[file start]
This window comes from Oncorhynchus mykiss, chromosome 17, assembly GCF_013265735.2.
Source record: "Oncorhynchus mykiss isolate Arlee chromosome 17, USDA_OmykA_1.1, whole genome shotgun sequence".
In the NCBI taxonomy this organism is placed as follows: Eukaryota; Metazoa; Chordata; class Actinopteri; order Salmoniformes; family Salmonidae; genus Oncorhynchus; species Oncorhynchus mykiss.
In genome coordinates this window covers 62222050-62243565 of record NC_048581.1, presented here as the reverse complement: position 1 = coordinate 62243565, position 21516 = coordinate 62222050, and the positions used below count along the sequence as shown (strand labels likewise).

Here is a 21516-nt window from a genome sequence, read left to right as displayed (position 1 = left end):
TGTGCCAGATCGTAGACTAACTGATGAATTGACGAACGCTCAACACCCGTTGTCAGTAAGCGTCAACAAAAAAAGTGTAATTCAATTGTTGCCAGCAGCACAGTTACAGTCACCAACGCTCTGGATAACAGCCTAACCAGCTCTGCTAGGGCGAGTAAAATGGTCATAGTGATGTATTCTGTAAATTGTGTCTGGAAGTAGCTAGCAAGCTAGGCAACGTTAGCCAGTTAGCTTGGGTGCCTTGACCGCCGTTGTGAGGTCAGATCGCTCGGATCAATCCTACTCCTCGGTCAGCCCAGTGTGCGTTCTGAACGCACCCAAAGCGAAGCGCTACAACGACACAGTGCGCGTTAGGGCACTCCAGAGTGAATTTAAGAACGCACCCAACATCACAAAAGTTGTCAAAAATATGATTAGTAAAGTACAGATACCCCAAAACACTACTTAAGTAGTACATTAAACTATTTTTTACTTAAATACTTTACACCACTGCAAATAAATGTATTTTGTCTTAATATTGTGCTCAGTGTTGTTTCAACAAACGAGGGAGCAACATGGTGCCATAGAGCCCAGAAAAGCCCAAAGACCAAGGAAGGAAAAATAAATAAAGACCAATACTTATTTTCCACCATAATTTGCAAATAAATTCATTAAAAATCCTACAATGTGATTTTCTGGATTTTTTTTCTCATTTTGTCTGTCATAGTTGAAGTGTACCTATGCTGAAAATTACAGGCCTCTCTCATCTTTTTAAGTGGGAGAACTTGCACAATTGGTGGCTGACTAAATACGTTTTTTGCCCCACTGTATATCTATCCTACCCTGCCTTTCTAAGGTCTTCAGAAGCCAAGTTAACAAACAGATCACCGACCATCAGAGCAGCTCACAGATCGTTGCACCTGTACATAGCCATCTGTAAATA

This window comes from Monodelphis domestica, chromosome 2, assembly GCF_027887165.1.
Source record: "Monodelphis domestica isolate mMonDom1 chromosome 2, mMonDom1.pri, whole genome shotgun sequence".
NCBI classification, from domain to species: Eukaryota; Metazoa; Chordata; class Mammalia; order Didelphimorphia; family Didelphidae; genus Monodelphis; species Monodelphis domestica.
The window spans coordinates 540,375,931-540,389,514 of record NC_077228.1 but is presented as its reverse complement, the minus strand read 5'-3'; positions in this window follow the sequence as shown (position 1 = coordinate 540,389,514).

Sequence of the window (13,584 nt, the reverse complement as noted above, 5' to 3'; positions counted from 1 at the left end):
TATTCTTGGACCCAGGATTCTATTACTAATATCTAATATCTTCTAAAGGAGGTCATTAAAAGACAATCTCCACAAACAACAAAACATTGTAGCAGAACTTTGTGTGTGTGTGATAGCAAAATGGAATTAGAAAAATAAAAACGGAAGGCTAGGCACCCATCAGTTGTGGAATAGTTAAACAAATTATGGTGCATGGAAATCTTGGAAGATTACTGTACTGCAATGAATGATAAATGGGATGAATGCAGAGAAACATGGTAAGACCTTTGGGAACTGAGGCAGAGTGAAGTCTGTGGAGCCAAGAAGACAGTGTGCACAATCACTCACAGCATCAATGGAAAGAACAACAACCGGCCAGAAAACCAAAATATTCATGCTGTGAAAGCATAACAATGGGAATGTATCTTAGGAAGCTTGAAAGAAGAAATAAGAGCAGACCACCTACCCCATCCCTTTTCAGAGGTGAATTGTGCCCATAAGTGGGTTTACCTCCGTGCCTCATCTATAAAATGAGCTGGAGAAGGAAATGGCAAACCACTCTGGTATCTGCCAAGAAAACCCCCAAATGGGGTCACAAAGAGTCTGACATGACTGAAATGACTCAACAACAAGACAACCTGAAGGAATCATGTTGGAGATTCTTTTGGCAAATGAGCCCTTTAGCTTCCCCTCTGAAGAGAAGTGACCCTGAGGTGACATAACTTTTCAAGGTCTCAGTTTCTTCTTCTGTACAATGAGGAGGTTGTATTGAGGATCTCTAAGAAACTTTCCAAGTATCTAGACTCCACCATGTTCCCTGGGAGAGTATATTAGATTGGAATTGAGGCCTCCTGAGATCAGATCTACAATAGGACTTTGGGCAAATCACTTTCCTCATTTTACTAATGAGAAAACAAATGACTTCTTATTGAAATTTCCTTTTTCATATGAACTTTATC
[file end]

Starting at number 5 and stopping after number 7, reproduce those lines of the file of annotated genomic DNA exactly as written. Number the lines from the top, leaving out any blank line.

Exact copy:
Here is a 21516-nt window from a genome sequence, read left to right as displayed (position 1 = left end):
TGTGCCAGATCGTAGACTAACTGATGAATTGACGAACGCTCAACACCCGTTGTCAGTAAGCGTCAACAAAAAAAGTGTAATTCAATTGTTGCCAGCAGCACAGTTACAGTCACCAACGCTCTGGATAACAGCCTAACCAGCTCTGCTAGGGCGAGTAAAATGGTCATAGTGATGTATTCTGTAAATTGTGTCTGGAAGTAGCTAGCAAGCTAGGCAACGTTAGCCAGTTAGCTTGGGTGCCTTGACCGCCGTTGTGAGGTCAGATCGCTCGGATCAATCCTACTCCTCGGTCAGCCCAGTGTGCGTTCTGAACGCACCCAAAGCGAAGCGCTACAACGACACAGTGCGCGTTAGGGCACTCCAGAGTGAATTTAAGAACGCACCCAACATCACAAAAGTTGTCAAAAATATGATTAGTAAAGTACAGATACCCCAAAACACTACTTAAGTAGTACATTAAACTATTTTTTACTTAAATACTTTACACCACTGCAAATAAATGTATTTTGTCTTAATATTGTGCTCAGTGTTGTTTCAACAAACGAGGGAGCAACATGGTGCCATAGAGCCCAGAAAAGCCCAAAGACCAAGGAAGGAAAAATAAATAAAGACCAATACTTATTTTCCACCATAATTTGCAAATAAATTCATTAAAAATCCTACAATGTGATTTTCTGGATTTTTTTTCTCATTTTGTCTGTCATAGTTGAAGTGTACCTATGCTGAAAATTACAGGCCTCTCTCATCTTTTTAAGTGGGAGAACTTGCACAATTGGTGGCTGACTAAATACGTTTTTTGCCCCACTGTATATCTATCCTACCCTGCCTTTCTAAGGTCTTCAGAAGCCAAGTTAACAAACAGATCACCGACCATCAGAGCAGCTCACAGATCGTTGCACCTGTACATAGCCATCTGTAAATA

This window comes from Monodelphis domestica, chromosome 2, assembly GCF_027887165.1.